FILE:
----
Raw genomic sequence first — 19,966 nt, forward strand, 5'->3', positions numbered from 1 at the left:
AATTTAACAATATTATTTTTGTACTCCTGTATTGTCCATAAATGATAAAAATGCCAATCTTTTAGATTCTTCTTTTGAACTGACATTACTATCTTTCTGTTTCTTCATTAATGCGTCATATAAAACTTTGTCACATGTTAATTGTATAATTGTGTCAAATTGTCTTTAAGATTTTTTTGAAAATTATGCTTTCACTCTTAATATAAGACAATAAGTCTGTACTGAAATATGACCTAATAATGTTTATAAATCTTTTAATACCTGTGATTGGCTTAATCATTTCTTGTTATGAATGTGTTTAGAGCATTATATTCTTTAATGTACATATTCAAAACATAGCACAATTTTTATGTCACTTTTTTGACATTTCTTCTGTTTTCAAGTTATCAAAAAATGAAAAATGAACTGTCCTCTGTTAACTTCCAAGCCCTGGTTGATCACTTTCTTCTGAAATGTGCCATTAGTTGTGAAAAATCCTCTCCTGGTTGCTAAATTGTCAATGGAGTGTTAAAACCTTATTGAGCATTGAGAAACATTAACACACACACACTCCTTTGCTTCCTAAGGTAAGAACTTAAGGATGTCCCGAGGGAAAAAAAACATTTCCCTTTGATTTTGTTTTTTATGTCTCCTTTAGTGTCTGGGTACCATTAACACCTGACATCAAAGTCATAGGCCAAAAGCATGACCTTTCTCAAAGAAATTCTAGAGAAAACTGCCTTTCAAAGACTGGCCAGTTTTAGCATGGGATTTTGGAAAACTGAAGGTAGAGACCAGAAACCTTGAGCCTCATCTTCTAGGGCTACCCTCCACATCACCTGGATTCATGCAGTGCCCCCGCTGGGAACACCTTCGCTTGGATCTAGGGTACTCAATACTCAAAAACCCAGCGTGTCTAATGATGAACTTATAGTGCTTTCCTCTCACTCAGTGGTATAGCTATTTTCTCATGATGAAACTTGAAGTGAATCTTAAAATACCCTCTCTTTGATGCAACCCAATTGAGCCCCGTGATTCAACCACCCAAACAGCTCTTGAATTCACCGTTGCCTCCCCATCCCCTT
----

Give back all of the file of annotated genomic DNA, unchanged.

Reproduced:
Raw genomic sequence first — 19,966 nt, forward strand, 5'->3', positions numbered from 1 at the left:
AATTTAACAATATTATTTTTGTACTCCTGTATTGTCCATAAATGATAAAAATGCCAATCTTTTAGATTCTTCTTTTGAACTGACATTACTATCTTTCTGTTTCTTCATTAATGCGTCATATAAAACTTTGTCACATGTTAATTGTATAATTGTGTCAAATTGTCTTTAAGATTTTTTTGAAAATTATGCTTTCACTCTTAATATAAGACAATAAGTCTGTACTGAAATATGACCTAATAATGTTTATAAATCTTTTAATACCTGTGATTGGCTTAATCATTTCTTGTTATGAATGTGTTTAGAGCATTATATTCTTTAATGTACATATTCAAAACATAGCACAATTTTTATGTCACTTTTTTGACATTTCTTCTGTTTTCAAGTTATCAAAAAATGAAAAATGAACTGTCCTCTGTTAACTTCCAAGCCCTGGTTGATCACTTTCTTCTGAAATGTGCCATTAGTTGTGAAAAATCCTCTCCTGGTTGCTAAATTGTCAATGGAGTGTTAAAACCTTATTGAGCATTGAGAAACATTAACACACACACACTCCTTTGCTTCCTAAGGTAAGAACTTAAGGATGTCCCGAGGGAAAAAAAACATTTCCCTTTGATTTTGTTTTTTATGTCTCCTTTAGTGTCTGGGTACCATTAACACCTGACATCAAAGTCATAGGCCAAAAGCATGACCTTTCTCAAAGAAATTCTAGAGAAAACTGCCTTTCAAAGACTGGCCAGTTTTAGCATGGGATTTTGGAAAACTGAAGGTAGAGACCAGAAACCTTGAGCCTCATCTTCTAGGGCTACCCTCCACATCACCTGGATTCATGCAGTGCCCCCGCTGGGAACACCTTCGCTTGGATCTAGGGTACTCAATACTCAAAAACCCAGCGTGTCTAATGATGAACTTATAGTGCTTTCCTCTCACTCAGTGGTATAGCTATTTTCTCATGATGAAACTTGAAGTGAATCTTAAAATACCCTCTCTTTGATGCAACCCAATTGAGCCCCGTGATTCAACCACCCAAACAGCTCTTGAATTCACCGTTGCCTCCCCATCCCCTT